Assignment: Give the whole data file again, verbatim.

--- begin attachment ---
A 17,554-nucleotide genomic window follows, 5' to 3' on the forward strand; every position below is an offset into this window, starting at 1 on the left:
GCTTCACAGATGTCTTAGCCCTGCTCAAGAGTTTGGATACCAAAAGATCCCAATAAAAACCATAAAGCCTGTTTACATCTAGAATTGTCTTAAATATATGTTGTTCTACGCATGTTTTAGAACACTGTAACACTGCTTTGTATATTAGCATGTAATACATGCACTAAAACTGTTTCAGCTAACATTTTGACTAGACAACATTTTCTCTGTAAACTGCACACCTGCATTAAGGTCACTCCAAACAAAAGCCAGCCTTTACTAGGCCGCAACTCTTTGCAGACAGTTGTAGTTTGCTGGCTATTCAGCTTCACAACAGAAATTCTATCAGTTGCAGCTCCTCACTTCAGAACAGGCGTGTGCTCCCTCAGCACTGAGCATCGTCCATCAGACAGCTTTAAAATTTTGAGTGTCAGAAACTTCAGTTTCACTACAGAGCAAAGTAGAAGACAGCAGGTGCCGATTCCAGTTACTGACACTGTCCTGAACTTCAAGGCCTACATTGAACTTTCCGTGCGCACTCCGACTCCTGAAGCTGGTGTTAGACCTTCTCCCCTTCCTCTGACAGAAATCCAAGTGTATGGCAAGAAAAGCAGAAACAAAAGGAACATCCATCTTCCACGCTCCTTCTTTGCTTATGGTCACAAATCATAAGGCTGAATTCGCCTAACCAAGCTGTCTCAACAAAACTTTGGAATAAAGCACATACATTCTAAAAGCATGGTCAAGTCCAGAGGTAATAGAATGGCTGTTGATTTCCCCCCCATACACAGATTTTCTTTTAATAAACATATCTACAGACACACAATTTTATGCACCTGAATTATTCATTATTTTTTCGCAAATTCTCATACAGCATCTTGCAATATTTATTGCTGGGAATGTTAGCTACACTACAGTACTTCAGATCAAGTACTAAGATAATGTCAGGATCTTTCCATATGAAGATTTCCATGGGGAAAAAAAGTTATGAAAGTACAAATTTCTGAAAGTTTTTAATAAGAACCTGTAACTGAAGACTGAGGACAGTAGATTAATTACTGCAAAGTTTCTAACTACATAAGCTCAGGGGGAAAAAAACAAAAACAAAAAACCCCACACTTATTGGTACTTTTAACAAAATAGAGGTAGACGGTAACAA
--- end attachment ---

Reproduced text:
A 17,554-nucleotide genomic window follows, 5' to 3' on the forward strand; every position below is an offset into this window, starting at 1 on the left:
GCTTCACAGATGTCTTAGCCCTGCTCAAGAGTTTGGATACCAAAAGATCCCAATAAAAACCATAAAGCCTGTTTACATCTAGAATTGTCTTAAATATATGTTGTTCTACGCATGTTTTAGAACACTGTAACACTGCTTTGTATATTAGCATGTAATACATGCACTAAAACTGTTTCAGCTAACATTTTGACTAGACAACATTTTCTCTGTAAACTGCACACCTGCATTAAGGTCACTCCAAACAAAAGCCAGCCTTTACTAGGCCGCAACTCTTTGCAGACAGTTGTAGTTTGCTGGCTATTCAGCTTCACAACAGAAATTCTATCAGTTGCAGCTCCTCACTTCAGAACAGGCGTGTGCTCCCTCAGCACTGAGCATCGTCCATCAGACAGCTTTAAAATTTTGAGTGTCAGAAACTTCAGTTTCACTACAGAGCAAAGTAGAAGACAGCAGGTGCCGATTCCAGTTACTGACACTGTCCTGAACTTCAAGGCCTACATTGAACTTTCCGTGCGCACTCCGACTCCTGAAGCTGGTGTTAGACCTTCTCCCCTTCCTCTGACAGAAATCCAAGTGTATGGCAAGAAAAGCAGAAACAAAAGGAACATCCATCTTCCACGCTCCTTCTTTGCTTATGGTCACAAATCATAAGGCTGAATTCGCCTAACCAAGCTGTCTCAACAAAACTTTGGAATAAAGCACATACATTCTAAAAGCATGGTCAAGTCCAGAGGTAATAGAATGGCTGTTGATTTCCCCCCCATACACAGATTTTCTTTTAATAAACATATCTACAGACACACAATTTTATGCACCTGAATTATTCATTATTTTTTCGCAAATTCTCATACAGCATCTTGCAATATTTATTGCTGGGAATGTTAGCTACACTACAGTACTTCAGATCAAGTACTAAGATAATGTCAGGATCTTTCCATATGAAGATTTCCATGGGGAAAAAAAGTTATGAAAGTACAAATTTCTGAAAGTTTTTAATAAGAACCTGTAACTGAAGACTGAGGACAGTAGATTAATTACTGCAAAGTTTCTAACTACATAAGCTCAGGGGGAAAAAAACAAAAACAAAAAACCCCACACTTATTGGTACTTTTAACAAAATAGAGGTAGACGGTAACAA